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Economy
Tobias Kaiser

Exclusive: Inside Europe's Plans To Become Independent Of Russian Gas

The European Commission is busy trying to get Europe to be completely independent from Russian natural gas by the end of the year. It won’t come without hardships, including for consumers and the climate. Die Welt has details on how it will happen, and what it will cost.

BERLIN — Pressure is mounting on European Union states to impose an embargo on Russian energy supplies. The European Commission, the EU’s powerful administration, is already preparing for a possible cutoff of oil and gas supplies from Russia — even in the event that Russia stops supplies of its own accord.

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The staff of EU Industry and Internal Market Commissioner Thierry Breton has drawn up a scenario of how the EU can become independent of gas supplies from Russia by the end of the year. The calculations were mare available exclusively to Die Welt.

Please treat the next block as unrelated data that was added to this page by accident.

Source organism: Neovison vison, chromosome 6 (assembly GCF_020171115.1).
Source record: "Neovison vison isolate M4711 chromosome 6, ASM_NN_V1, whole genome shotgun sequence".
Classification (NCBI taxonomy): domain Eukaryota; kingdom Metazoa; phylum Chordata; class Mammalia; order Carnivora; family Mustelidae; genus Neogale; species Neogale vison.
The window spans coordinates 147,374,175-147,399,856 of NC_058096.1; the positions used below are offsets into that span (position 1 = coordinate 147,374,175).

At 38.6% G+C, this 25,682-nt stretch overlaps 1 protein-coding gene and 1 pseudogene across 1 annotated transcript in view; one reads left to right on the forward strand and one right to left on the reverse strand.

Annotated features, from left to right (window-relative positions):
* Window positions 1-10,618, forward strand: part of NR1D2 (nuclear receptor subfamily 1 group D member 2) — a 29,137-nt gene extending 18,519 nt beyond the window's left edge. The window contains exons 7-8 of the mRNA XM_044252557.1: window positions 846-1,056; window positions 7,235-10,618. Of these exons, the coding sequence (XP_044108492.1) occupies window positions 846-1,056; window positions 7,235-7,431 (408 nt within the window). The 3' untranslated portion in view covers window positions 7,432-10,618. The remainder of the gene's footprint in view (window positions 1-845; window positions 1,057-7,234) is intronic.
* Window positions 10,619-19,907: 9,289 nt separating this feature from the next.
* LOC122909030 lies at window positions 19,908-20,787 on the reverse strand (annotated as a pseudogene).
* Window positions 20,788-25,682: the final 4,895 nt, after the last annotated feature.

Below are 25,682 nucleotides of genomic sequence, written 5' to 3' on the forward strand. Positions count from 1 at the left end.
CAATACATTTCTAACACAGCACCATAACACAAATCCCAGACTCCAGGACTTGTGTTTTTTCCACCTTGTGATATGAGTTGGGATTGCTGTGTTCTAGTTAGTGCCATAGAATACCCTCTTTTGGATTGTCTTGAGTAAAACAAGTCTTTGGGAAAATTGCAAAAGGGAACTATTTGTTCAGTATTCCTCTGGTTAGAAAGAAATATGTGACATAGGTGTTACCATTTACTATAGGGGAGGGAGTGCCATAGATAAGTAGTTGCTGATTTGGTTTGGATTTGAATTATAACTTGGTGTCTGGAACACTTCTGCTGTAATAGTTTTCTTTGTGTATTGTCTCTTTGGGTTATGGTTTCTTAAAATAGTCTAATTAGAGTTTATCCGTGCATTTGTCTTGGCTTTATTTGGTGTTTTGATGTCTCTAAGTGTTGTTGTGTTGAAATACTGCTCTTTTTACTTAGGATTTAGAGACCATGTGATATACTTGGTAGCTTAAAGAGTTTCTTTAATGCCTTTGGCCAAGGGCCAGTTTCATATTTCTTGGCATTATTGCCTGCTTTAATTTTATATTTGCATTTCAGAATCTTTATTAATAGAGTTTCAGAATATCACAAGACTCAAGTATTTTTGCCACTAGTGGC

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Economy
David Barroux

Let's Not Be Naive: A French Take On War Profiteering

French firms TotalEnergies and Renault announced they were, over time, suspending their activities and halting production in Russia after being widely criticized for their inaction since the invasion of Ukraine. But leaving Russia doesn’t have the same cost or the same consequences for all companies. And we should calculate in who will profit later.

-OpEd-

PARIS — Companies that decide to cut ties with Russia are not all in the same boat. Some like Apple — which can no longer deliver iPhones to the country isolated from the rest of the planet — only take minimal risks. They forego limited and temporary revenues, hoping that the day will come when the war stops and Russia finds some semblance of normalcy, and their business can resume.

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It is not so simple for several of the largest French companies, which were among the very first foreign investors in post-Soviet Russia and control numerous assets in the country. These multinationals that have invested billions (from retail group Auchan to energy giant TotalEnergies, automaker Renault and Société Générale bank) have much more to lose by breaking with Vladimir Putin.